Saturday, December 31, 2016

Salmon River Steelhead

The steelhead fishing up in Pulaski can be challenging, especially for the novice. Those who have success often find it's feast of famine, but that is some of what keeps folks coming back, year after year.

Recently, long time steelhead and salmon anglers have been more often heard to pine for the good old days. While anglers are used to hearing stories about how the angling was better yesterday, last week, or forty years ago, sometimes there is more truth in these yarns than may first be apparent.

At the foot of bridge at Altmar, one can find Malinda's Fly and Tackle Shop. Malinda Barna is the owner and she has been a keen observer of the fishery for many years. Malinda recently posted her thoughts on why the fishery has fared poorly (there's some science involved) and what can be done to improve the angling.

Note that she's not going to recommend ways that the chinook and king runs can be made better, she's taking the big picture view about what anglers want (to catch fish) and how to make it better (make more fish available for catching). I've two posted links below to the same article. The Vedavoo piece has some commentary that has not been my experience, but that does illustrate a condition I've heard from others.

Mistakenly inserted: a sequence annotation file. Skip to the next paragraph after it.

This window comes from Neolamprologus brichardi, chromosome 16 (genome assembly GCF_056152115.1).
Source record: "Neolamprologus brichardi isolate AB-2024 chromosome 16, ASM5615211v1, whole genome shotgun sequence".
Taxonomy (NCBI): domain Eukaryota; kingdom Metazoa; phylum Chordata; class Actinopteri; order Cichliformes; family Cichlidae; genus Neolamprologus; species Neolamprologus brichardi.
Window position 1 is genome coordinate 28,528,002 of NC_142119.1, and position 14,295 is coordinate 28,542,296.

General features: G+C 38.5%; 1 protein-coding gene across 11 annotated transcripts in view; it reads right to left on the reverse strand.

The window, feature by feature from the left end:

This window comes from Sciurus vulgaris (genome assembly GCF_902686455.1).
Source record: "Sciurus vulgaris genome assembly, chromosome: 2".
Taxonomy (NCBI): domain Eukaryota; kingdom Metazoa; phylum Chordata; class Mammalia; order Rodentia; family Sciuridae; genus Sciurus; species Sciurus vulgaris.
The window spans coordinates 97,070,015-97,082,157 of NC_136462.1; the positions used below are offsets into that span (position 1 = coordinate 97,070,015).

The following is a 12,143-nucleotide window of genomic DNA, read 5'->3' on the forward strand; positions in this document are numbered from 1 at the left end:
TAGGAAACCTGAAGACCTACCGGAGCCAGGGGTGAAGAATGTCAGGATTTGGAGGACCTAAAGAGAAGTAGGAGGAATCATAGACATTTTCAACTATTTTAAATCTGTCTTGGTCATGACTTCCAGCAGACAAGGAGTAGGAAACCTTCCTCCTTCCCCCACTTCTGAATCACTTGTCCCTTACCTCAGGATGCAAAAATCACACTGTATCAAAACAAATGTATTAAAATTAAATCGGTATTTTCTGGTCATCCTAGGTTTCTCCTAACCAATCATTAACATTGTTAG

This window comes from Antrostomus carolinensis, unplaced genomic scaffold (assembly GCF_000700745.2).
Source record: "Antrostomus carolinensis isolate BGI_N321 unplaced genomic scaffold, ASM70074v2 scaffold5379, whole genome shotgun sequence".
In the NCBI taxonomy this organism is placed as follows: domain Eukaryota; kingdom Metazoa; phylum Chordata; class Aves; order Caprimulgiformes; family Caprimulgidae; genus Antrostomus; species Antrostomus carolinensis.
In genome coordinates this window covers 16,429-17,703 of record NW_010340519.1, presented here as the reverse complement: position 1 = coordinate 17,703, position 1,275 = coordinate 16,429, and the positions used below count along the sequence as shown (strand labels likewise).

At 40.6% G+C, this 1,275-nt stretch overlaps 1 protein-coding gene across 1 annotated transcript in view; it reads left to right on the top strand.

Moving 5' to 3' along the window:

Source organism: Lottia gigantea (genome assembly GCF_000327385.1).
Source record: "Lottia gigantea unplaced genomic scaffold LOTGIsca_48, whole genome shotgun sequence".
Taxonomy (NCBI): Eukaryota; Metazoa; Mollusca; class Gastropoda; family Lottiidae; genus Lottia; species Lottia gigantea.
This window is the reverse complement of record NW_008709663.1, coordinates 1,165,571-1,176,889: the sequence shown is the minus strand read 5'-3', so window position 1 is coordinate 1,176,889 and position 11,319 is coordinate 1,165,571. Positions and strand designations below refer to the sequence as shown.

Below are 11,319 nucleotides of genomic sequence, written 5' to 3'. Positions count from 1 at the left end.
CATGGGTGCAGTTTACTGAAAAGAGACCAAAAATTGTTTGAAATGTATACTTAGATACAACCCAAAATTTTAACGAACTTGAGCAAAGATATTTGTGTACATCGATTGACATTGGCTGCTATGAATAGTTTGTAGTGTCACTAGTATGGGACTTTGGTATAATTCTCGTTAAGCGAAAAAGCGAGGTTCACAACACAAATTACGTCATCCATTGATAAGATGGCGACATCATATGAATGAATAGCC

Take a read. Share your thoughts. Act.

Thanks to the Amberjack Journal and Vedavoo for posting her article.

Additional Info (Thanks Tony B. and Bob S. for bringing this to my attention)

Invasion of the Great Lakes: Quagga mussels least known, most dangerous invader

NY State DEC Annual Reports for last few years (read the highlight reports ...especially 2012 she refers to)

Saturday, December 10, 2016

No Pear Tree

It's fly tying time of the year, though I am going to get out and scout a small stream in a bit. Despite it being well below freezing I can't help but be outdoors when the possibility of catching a trout exists.

One material I love to use on flies is partridge. I'm always looking for patterns to add it to and tips for using this versatile material. I recently stumbled on the video below. It's the basics of using partridge. While I think I've got these covered, I wish I had these tips when I first started tying. So, if you're new to soft hackles, give it a quick watch. Not only are these tips good for partridge, but the techniques can also be used with other soft hackle materials (e.g. starling).

One place where I disagree with the video is on packaged/strung partridge feather. Don't buy it. For $3 you'll get a package containing two useful feathers plus two ounces of useless fluff. I recommend buying a skin for about $30. It will last you years. If anyone knows of a supplier of strung partridge that is any good, please share.